While most watermelon producers have had a dicey spring, things have been pretty much right on target for Dulcinea Farms LLC in Ladera Ranch, CA, with its lineup of full-sized “Ruby Bliss” and “PureHeart” mini watermelons and Tuscan-style “White Bliss” white-netted cantaloupe.
“Our ‘PureHeart’ mini watermelon deal is going well and has been all winter long out of Mexico,” John McGuigan, vice president of sales and marketing told The Produce News May 18. “We grew in multiple locations from south to north — Colima, Guaymas, Hermosillo and Tampico — with good results in each. The next few weeks into and post-Memorial Day are some of the busiest of the year for minis, and we are well positioned to have a great end of May and June. We are also transitioning right now both east and west into our domestic production in Florida on the east and in Yuma, Arizona, in the west. Our customers are prepared to promote, and we have marketing events like coupon drops in many markets to support our retail partners.”
Dulcinea is making a concerted effort to promote its branded products at retail, with new labeling on its melons that “represent a more ‘family of products’“ branding effort “across all of our offerings,” with the goal of conveying “a consistency to what the consumer sees at retail,” Mr. McGuigan said.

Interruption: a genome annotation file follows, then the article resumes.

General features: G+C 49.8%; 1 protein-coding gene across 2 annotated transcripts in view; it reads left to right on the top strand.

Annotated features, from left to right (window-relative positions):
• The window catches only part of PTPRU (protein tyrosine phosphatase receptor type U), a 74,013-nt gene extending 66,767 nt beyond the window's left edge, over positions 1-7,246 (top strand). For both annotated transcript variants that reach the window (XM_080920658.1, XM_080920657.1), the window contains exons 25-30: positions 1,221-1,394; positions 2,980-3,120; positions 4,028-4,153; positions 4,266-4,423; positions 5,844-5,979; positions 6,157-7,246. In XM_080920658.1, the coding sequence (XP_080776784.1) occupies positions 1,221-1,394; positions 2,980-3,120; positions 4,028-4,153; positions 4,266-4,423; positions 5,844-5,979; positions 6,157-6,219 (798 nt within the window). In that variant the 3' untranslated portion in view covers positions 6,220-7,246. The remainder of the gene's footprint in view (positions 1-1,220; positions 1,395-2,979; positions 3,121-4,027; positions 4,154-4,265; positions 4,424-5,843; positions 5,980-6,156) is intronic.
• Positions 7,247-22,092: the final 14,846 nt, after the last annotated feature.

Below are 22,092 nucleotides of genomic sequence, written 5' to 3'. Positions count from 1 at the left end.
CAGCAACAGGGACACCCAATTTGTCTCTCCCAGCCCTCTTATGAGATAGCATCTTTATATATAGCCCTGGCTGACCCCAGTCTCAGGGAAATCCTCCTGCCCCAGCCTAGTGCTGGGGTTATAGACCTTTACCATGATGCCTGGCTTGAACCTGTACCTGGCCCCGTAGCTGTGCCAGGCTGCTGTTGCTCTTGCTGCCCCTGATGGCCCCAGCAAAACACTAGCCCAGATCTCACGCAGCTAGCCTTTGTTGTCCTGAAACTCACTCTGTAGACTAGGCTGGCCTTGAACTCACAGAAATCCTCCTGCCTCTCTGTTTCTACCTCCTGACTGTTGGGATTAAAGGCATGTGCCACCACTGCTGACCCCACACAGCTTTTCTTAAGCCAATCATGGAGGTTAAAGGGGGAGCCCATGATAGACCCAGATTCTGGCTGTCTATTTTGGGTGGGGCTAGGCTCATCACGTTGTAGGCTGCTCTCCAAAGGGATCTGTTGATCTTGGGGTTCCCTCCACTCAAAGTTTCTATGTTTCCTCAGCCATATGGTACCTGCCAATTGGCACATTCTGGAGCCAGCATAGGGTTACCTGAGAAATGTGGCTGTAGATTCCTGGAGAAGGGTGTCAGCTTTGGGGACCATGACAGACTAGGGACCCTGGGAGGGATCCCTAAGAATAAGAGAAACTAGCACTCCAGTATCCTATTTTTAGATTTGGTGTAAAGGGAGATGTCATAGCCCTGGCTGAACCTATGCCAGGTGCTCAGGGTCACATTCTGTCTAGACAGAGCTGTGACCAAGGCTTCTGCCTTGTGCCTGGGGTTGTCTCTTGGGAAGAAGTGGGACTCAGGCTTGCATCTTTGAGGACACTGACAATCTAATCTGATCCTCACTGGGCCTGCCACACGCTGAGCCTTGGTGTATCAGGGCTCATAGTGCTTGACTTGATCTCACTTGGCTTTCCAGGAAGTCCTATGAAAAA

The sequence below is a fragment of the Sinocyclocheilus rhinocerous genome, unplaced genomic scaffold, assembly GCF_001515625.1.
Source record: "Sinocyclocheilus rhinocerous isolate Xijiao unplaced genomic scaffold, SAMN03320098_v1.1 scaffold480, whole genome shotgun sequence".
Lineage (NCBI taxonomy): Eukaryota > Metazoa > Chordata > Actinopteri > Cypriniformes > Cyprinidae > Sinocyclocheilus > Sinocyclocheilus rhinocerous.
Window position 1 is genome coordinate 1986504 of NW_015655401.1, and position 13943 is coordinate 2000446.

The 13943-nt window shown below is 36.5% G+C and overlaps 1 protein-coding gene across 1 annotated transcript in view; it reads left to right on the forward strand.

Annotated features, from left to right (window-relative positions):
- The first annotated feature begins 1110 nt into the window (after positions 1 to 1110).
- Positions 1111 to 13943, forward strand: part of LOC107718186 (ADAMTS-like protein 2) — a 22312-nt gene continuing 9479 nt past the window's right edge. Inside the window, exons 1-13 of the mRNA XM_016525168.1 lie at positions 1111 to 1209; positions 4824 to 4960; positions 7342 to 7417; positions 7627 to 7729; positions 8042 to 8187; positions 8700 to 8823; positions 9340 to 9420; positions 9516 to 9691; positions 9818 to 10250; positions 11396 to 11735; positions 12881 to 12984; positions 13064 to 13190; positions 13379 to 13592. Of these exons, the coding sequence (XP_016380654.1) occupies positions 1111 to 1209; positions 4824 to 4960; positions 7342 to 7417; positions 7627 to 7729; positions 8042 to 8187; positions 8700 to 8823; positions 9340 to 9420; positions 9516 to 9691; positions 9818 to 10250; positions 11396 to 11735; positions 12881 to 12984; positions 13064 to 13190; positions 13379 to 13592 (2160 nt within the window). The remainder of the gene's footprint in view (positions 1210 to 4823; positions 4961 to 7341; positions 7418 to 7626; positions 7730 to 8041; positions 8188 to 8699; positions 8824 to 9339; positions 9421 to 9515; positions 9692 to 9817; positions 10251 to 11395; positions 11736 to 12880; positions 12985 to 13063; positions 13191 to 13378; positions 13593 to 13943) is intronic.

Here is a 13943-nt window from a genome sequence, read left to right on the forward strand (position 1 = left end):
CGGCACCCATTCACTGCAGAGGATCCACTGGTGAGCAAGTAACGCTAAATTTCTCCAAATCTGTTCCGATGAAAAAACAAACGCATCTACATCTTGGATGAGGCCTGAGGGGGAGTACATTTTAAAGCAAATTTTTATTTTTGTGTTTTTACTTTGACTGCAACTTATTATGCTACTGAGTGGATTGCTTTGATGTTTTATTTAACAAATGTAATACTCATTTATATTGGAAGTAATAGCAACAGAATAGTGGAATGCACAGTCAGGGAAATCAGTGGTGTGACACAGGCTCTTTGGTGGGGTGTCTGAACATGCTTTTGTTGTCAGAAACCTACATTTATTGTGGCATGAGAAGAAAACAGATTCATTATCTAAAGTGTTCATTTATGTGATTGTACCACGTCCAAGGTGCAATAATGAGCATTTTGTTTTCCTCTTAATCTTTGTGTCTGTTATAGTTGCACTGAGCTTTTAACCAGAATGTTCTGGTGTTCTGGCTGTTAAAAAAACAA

The company does not share information about growing areas and acreage under production, but Mr. McGuigan said that the program pays equal attention to its core products “in all areas on all our varieties.”
Transportation and rising fuels costs have been problematic for most growers this season, and Dulcinea has maneuvered itself to minimize the impact of those problems on its customers. “Transportation is only problematic in the short term. Trucks may pick up a day later than anticipated, but with proper planning and good partnerships, we get covered. We provide transportation services as a part of our customer-service package, and we have covered all of our loads so far year-to-date,” Mr. McGuigan said. “We are affected on cost of goods due to rising fuel costs, and all of the internal transportation of our products from field to cooler. But we take that into account when pricing and work to cover all of our production costs including fuel.”
In addition to its watermelon and cantaloupe lineup, Dulcinea also carries a line of organic “PureHeart” minis, on-the-vine “Amadoro” tomatoes and bite-sized “Primodoro” tomatoes, which is among the top-selling tomato brands in Italy.
Mr. McGuigan gave credit for Dulcinea’s success to its long-standing team of employees, saying, “It’s good to have a consistent and high-quality team from field to sales to back office.”